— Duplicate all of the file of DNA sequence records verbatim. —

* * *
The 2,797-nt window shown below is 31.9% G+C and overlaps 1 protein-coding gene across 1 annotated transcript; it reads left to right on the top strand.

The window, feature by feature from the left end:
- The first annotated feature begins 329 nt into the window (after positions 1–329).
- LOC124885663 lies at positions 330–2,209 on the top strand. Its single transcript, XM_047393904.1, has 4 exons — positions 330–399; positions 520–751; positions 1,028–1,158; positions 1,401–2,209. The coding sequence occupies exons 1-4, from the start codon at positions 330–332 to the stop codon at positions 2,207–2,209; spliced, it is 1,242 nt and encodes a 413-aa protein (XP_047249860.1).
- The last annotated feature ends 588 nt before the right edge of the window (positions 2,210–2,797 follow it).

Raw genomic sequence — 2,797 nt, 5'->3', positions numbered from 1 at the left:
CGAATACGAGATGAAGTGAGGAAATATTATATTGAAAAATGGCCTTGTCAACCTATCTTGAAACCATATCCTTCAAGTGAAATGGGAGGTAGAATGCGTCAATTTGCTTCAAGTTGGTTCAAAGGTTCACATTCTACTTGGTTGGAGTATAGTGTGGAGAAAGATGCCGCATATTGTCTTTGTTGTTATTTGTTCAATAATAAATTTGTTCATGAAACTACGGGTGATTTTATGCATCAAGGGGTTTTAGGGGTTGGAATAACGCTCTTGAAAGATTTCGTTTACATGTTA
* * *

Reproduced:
The 2,797-nt window shown below is 31.9% G+C and overlaps 1 protein-coding gene across 1 annotated transcript; it reads left to right on the top strand.

The window, feature by feature from the left end:
- The first annotated feature begins 329 nt into the window (after positions 1–329).
- LOC124885663 lies at positions 330–2,209 on the top strand. Its single transcript, XM_047393904.1, has 4 exons — positions 330–399; positions 520–751; positions 1,028–1,158; positions 1,401–2,209. The coding sequence occupies exons 1-4, from the start codon at positions 330–332 to the stop codon at positions 2,207–2,209; spliced, it is 1,242 nt and encodes a 413-aa protein (XP_047249860.1).
- The last annotated feature ends 588 nt before the right edge of the window (positions 2,210–2,797 follow it).

Raw genomic sequence — 2,797 nt, 5'->3', positions numbered from 1 at the left:
CGAATACGAGATGAAGTGAGGAAATATTATATTGAAAAATGGCCTTGTCAACCTATCTTGAAACCATATCCTTCAAGTGAAATGGGAGGTAGAATGCGTCAATTTGCTTCAAGTTGGTTCAAAGGTTCACATTCTACTTGGTTGGAGTATAGTGTGGAGAAAGATGCCGCATATTGTCTTTGTTGTTATTTGTTCAATAATAAATTTGTTCATGAAACTACGGGTGATTTTATGCATCAAGGGGTTTTAGGGGTTGGAATAACGCTCTTGAAAGATTTCGTTTACATGTTA